Dear OncoLink "Ask The Experts,"
I completed proton therapy for prostate cancer 3 months ago. Starting four weeks after I began therapy, I continue to experience bowel issues of urgency, frequency, mucus and occasional cramping. Is this likely caused by the proton therapy, and what treatment is needed?
Richard Whittington, MD, Associate Professor of Radiation Oncology at the University of Pennsylvania School of Medicine, responds:
A challenge with treating prostate cancer with radiation is the rectum sits against the prostate gland in the area that needs the full dose of radiation to be effective against the cancer. No matter what type of radiation is delivered, conventional 3D conformal radiation, Intensity Modulated Radiation Therapy (IMRT) or proton therapy, the bowel gets some radiation. Both IMRT and proton therapy attempt to reduce this dose to a minimum. The symptoms your are having are likely related to the proton beam therapy, although these symptoms can also occur after conventional photon-based radiation therapy for prostate cancer. The theory behind proton therapy is that the typical side effects of prostate radiation will occur less often because the tissues receive less radiation dose. This still has not been studied in prospective randomized trials, but treatment planning studies do show benefits with proton therapy. Treatment for irritation of the bowel is primarily symptomatic. You should talk specifically to your radiation oncologist regarding these symptoms. Typically it is recommended to keep the stools soft and bowel movements regular using fiber, senna, or other gentle agents. Sometimes antispasmodics are added to control the cramping. These bowel symptoms usually resolve about 3 or 4 months after therapy is complete, even without any specific therapy. If they don't get better, your physician may consider anti-inflammatory agents that can be delivered to the rectal area to reduce the inflammation.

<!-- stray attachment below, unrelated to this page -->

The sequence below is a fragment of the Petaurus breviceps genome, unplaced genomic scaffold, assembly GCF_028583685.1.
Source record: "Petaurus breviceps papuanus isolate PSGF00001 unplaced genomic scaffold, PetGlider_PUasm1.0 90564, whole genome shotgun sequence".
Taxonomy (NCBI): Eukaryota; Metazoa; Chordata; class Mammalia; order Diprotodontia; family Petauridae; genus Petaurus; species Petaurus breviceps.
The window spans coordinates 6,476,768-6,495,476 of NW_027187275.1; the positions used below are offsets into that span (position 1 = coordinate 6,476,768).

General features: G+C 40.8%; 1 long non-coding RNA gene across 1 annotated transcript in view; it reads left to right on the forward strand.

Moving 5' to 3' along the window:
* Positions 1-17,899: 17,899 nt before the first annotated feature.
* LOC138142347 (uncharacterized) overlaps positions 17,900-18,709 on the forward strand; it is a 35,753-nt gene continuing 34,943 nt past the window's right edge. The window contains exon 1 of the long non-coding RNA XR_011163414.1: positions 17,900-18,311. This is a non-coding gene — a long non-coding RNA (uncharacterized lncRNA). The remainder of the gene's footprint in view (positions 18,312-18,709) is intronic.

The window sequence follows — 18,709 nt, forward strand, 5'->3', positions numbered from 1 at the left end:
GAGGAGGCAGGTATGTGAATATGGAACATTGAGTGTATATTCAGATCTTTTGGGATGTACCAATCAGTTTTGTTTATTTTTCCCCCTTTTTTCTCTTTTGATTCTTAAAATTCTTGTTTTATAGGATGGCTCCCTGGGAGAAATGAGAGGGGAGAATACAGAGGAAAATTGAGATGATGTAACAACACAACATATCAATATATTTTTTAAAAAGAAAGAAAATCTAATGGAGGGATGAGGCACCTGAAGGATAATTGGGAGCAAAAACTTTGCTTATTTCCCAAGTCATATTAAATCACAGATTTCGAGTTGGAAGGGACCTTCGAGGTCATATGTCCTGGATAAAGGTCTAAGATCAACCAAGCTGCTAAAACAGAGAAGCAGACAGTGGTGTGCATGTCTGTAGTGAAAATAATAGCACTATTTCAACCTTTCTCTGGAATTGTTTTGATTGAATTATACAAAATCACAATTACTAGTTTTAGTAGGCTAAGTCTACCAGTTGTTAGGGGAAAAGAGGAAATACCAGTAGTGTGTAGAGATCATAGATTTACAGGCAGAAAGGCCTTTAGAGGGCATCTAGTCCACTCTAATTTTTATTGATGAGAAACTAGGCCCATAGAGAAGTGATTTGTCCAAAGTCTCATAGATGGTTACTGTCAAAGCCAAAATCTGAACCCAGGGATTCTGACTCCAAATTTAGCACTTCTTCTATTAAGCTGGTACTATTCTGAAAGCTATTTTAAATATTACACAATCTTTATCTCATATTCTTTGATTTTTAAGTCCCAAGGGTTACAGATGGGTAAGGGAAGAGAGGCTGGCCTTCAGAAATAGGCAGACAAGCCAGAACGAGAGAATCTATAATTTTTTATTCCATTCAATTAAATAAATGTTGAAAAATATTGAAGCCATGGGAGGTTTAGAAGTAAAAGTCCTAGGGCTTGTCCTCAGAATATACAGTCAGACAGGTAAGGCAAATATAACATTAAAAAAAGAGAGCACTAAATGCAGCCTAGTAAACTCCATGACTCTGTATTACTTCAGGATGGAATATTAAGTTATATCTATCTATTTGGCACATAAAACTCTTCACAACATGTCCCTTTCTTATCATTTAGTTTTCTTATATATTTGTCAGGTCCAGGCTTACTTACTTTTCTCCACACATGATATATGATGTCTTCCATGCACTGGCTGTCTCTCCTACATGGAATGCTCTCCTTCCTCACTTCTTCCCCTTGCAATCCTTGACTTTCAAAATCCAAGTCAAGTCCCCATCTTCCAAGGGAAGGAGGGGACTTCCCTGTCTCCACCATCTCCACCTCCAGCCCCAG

Apr 17, 2014 - Long-term survival may be increased in medium-risk prostate cancer patients who receive short-term androgen deprivation therapy before and during radiation treatment compared with men who receive radiation alone. In addition, proton beam therapy may be associated with a decreased risk of disease recurrence after 10 years and has minimal side effects after one year, according to research presented at the 51st Annual Meeting of the American Society for Radiation Oncology, held from Nov. 1 to 5 in Chicago.
Apr 18, 2012